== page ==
[110] Australasian Keystone of 2 January 1888.

[111] See, for example, BL Add. 60929 for 14, 17 & 21 December 1887. So important to Carnarvon were his Australian holdings and so heavily did he rely on Verdon that he and Verdon met several times just before Carnarvon’s death to discuss the arrangement of his Australian affairs. See Carnarvon’s diary entries for 8 & 15 May 1890 (BL Add. 60934).

Carnarvon died on 28 June 1890.

[112] BL Add. 61054 ‘Documents concerning the disposition of Lord Carnarvon’s property, 1884–9’ as quoted by Pat Jalland in Death in the Victorian Family (OUP, 1996, p226 and the related note 91). However, as Jalland points out, Carnarvon thought that Canada had a better ‘moral atmosphere’.

[113] See Carrington’s letter of 21 November 1887 to Carnarvon (BL Add. 60801 ff13–15.)

[114] Carrington’s letter of 13 June 1888 to Carnarvon. (BL Add. 60801 ff29–32.)

[115] BL Add. 60929.

[116] BL Add. 60929.

[117] Sydney Morning Herald 31 December 1887.

[118] For the versions of what transpired at this private meeting see, for example, the Australasian Keystone of 1 & 20 February and 2 April 1888, and the Victorian Freemason of 10 February 1888.

[119] Blight, op cit, mentions that Carnarvon had ‘much difficulty with . . . Williams’ but does not state the source of this information.

[120] BL Add. 60801 ff23–24.

[121] BL Add. 60929 and the Sydney Morning Herald of 30 & 31 December 1887.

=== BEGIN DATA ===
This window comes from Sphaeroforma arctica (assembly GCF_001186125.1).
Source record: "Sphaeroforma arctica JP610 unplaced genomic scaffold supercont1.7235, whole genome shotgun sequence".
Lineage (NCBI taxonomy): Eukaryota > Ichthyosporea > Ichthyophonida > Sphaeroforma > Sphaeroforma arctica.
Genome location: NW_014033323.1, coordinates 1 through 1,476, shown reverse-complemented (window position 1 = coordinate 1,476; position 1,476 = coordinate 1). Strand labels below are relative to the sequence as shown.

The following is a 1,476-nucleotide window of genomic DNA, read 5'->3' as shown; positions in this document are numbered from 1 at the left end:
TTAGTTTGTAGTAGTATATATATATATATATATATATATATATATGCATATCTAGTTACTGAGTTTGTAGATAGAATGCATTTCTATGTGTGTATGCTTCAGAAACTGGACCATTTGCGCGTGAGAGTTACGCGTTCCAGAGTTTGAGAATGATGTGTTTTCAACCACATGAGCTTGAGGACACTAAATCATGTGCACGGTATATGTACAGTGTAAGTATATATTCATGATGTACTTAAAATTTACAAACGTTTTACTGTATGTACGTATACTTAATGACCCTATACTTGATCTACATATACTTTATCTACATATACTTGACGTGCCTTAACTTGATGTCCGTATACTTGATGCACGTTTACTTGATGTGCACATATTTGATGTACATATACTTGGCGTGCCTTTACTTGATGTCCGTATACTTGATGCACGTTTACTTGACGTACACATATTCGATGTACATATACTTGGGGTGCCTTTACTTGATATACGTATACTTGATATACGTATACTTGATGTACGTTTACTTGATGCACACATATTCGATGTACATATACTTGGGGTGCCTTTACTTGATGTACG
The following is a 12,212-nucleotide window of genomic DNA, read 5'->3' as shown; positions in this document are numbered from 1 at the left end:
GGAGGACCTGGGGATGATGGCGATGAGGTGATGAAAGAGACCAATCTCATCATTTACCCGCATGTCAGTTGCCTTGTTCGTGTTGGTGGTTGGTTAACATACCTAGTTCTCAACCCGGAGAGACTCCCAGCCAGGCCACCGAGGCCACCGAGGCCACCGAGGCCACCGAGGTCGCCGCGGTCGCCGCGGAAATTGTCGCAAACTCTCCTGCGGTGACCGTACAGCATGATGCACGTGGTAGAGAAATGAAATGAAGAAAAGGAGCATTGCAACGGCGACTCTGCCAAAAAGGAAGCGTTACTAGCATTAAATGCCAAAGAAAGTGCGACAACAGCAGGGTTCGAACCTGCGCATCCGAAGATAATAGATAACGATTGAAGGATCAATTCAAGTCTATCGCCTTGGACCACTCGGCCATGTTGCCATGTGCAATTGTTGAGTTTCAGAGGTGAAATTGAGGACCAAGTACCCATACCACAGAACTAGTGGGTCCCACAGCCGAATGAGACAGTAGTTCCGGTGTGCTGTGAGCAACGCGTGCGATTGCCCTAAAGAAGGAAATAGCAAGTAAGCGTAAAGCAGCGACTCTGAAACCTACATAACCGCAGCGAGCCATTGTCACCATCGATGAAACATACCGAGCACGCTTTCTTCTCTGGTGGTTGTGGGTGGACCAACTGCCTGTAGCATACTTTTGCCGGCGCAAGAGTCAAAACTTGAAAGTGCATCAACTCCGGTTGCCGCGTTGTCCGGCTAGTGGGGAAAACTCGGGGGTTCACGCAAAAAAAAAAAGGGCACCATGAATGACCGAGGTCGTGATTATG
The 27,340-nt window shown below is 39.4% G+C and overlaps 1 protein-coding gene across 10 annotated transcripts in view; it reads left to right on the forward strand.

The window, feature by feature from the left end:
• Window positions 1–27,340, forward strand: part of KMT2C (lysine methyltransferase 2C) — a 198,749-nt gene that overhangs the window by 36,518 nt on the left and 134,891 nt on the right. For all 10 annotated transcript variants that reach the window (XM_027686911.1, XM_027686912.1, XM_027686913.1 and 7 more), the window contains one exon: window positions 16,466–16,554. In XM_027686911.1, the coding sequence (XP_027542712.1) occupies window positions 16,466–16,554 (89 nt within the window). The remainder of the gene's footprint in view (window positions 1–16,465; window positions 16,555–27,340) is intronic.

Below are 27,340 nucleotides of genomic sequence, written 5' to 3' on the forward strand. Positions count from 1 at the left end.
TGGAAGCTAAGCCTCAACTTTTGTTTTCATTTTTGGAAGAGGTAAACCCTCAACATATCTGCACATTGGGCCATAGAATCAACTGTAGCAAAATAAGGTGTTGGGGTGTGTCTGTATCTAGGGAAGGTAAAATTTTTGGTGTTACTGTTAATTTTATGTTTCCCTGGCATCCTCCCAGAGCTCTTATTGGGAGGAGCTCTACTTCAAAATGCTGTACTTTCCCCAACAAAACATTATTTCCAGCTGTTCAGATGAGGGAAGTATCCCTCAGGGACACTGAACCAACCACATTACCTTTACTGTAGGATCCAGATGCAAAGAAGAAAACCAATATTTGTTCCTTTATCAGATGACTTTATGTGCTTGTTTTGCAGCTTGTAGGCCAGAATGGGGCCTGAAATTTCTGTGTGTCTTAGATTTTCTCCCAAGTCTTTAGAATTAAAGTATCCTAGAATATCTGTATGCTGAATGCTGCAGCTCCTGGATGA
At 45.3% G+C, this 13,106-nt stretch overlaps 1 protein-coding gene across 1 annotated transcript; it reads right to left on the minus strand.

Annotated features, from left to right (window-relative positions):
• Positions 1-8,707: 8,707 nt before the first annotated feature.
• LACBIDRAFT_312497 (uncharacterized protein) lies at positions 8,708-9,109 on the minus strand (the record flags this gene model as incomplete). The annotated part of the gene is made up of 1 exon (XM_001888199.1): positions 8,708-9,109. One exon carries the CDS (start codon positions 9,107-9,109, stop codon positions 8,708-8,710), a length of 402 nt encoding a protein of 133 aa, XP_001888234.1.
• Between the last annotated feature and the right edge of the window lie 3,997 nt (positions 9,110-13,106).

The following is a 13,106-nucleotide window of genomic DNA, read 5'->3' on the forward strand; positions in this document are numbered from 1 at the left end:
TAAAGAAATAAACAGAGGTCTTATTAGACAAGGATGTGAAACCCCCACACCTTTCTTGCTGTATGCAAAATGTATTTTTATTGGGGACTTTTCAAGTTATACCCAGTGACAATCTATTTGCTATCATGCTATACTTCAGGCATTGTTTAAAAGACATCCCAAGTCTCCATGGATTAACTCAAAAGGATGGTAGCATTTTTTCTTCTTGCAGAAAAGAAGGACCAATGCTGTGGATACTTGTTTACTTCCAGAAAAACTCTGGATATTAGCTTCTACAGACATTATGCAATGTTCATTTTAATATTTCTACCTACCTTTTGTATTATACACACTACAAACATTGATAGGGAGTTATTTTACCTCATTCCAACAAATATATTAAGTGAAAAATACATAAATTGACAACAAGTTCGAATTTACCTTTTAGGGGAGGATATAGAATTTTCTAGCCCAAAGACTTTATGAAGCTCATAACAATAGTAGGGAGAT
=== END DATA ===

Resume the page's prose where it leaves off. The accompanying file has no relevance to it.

[122] BL Add. 60930 (entries for 5 & 6 January 1888) and the Sydney Morning Herald of 7 January 1888.

[123] As it was styled by the Brisbane Courier in its report the following day.

[124] Which included, as acting Deputy District Grand Master, Gregory’s brother and co-explorer, F T Gregory.

[125] The text of the address was printed in full in the report in the Courier, and the address itself, like the others presented to Carnarvon in the other colonies, is still to be found in the archives at Highclere Castle.

[126] And here Carnarvon must surely have had in mind the UGLE’s decision to break off relations with the Grand Orient of France when it withdrew from the conditions for membership the requirement of a belief in a ‘Supreme Being’.

[127] All the quotations in this paragraph have been taken from the version of Carnarvon’s speech that appeared in the Courier on 5 January 1888.

[128] Courier 5 January 1888.

[129] A C Gregory was also in the chair at the Queensland Club dinner, which the Governor and about 70 others attended, according to the Sydney Morning Herald of 7 January 1888.